Thursday, January 12, 2012

A Gaijin Reads a Story

JULES: Oh, it ain't quite time yet. Let's hang back.
Pulp Fiction written by Quentin Tarantino

The five first grade classrooms are on the same hallway. Each classroom has two doorways that open onto the hall. The first doorway is the back of the classroom where all of the cubbies are for the children's stuff. The second doorway is the front of the classroom where the chalkboard hangs. A few mothers, evenly distributed down the hall, stood near the back door of each classroom.

I read the scene, noting that the other mothers were hanging back, awaiting the clock to strike 8:30 a.m. My mind wandered to why the children were sitting on the floor at the back of the room, including my own son. Entering the classroom, at 8:30 a.m., I laughed aloud- the chair in which I was to sit was obscured by children jockeying for position for storytime. I was there to read, in English, to Japanese first graders for fifteen minutes.

If someone announced, "A polar bear has entered the room," this may give a sense of the rarity a gaijin's appearance has in this situation. I garner the children's awareness by exoticness. I started in with, "Ohioguzimas!" They eagerly retorted, "Ohioguzimas!" I'd hooked them. They echoed "good morning" and all sorts of things after that no problem. They counted from one to ten in English as I pointed to the rubber ducks in the storybook. Pick a random American school: how many of the first grade children could, unprompted, count to ten in Japanese? I was impressed, and I loved the smiles on their face. I called, they responded.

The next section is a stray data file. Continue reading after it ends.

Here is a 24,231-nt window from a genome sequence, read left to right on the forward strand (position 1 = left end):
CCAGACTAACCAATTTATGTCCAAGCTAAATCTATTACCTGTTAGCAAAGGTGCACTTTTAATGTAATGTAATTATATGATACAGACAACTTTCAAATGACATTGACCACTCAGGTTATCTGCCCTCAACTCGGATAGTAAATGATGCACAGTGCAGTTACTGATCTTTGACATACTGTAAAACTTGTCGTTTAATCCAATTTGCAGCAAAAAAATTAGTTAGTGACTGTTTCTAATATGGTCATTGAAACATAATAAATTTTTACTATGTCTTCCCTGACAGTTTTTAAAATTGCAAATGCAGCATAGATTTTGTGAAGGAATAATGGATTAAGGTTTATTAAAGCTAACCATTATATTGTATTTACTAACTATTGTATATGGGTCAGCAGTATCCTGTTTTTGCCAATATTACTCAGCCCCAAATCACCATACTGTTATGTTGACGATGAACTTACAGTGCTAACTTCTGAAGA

Later one of the office workers at the elementary school told me that the Moose, "is so happy that his mama came today." I laughed and said, "I could show up in my pajamas and he would be happy." He's a mama's boy. I'm just lucky enough to be his mama. Being a mama is about cleaning a lot of crap, but it is also an inside track to the privilege of watching a personality form. When your children are so different from each other, from you, it is easier to see where you end and they begin.

"On Children"
Your children are not your children.
They are the sons and daughters of Life's longing for itself.
They come through you but not from you,
And though they are with you yet they belong not to you.

You may give them your love but not your thoughts,
For they have their own thoughts.
You may house their bodies but not their souls,
For their souls dwell in the house of tomorrow,
which you cannot visit, not even in your dreams.
You may strive to be like them,
but seek not to make them like you.
For life goes not backward nor tarries with yesterday.

You are the bows from which your children
as living arrows are sent forth.
The archer sees the mark upon the path of the infinite,
and He bends you with His might
that His arrows may go swift and far.
Let your bending in the archer's hand be for gladness;
For even as He loves the arrow that flies,
so He loves also the bow that is stable.

Kahlil Gibran
Storytime for ichi nensei (1st graders) with Mama Gaijin

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